The American pecan industry has been experiencing growing pains for a little over a decade now and the struggle for American growers is only increasing over time.
With the brief exit of China from the US pecan market during the onset of the trade war, US growers saw a slight decrease in demand for in-shell but this was short lived as the US kernel pecan kernel market has expanded, placing larger demand on the need for in-shell pecans.
Now with China back in the market for US in-shell pecans, the demand gap has only grown larger and is expected to continue on the is path for the foreseeable future.
In the 2018-19 [pecan season the American pecan industry shipped a little over 339 million pounds of pecans while growers were only able to deliver 249.8 million pounds leavine a gap of 89.3 million pounds to be filled. The following season saw the gap widen with growers delivering 237.5 million pounds while the industry shipped 369.8 million pounds expanding the gap to 132.2 million pounds. So far this season the supply gap is at 89.1 million pounds and shippers are searching for pecans to fill the ever widening gap.
With a nearly 10 year average to bring a commercial pecan orchard into production, growers are having a difficult time keeping pace with the increasing demand. While pecan imports from Mexico, South America, and South Africa are helping to fill the gap, US growers want to fill the gap with American grown pecans.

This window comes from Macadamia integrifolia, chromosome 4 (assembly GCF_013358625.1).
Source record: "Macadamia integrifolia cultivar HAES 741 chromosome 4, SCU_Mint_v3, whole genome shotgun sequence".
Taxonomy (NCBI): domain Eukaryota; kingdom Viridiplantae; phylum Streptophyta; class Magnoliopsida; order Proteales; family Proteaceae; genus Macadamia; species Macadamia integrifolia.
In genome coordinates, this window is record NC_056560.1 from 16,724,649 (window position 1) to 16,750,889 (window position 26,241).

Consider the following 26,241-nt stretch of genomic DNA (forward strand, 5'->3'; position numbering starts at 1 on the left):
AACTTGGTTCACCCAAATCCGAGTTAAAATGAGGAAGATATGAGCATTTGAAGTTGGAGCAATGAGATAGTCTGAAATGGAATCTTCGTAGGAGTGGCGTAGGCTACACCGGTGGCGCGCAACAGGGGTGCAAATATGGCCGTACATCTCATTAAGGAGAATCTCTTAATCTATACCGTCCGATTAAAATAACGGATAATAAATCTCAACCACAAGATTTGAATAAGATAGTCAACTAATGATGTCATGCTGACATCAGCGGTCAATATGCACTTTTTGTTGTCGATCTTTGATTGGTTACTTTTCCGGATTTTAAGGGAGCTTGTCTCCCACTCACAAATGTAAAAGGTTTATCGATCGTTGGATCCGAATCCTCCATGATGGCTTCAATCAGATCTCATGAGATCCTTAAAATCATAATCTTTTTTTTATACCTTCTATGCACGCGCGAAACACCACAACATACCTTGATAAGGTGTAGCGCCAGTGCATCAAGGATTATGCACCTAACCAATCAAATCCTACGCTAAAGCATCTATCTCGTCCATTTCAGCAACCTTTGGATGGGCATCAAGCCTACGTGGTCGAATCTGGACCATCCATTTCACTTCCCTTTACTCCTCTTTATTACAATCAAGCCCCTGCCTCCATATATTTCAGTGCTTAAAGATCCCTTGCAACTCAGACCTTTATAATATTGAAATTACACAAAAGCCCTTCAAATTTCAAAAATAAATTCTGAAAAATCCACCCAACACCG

The length of time to production in commercial orchards is improving with new, more precocious varieties being introduced into the market. The University of Georgia has been working to release new pecan varieties that better suit today’s growers and consumers. Offering pecan varieties that require less inputs and higher yielding nuts. For now the cost to establish new orchards is still a bit of a hurdle, even with the most precocious varieties, growers still have to maintain an orchard for 6-7 years before any real commercial value can be generated from the crop. And there are still many varieties that will take 10 years to establish a crop of commercial value.
Growers have been adopting new techniques to improve existing orchards and even interplanting new trees in producing orchards to help reduce overhead.
This of course is better than the alternative of having too much supply or stagnant demand for pecans, which was the case not so long ago. For now growers will have to manage the best they can to keep pace with growing demand.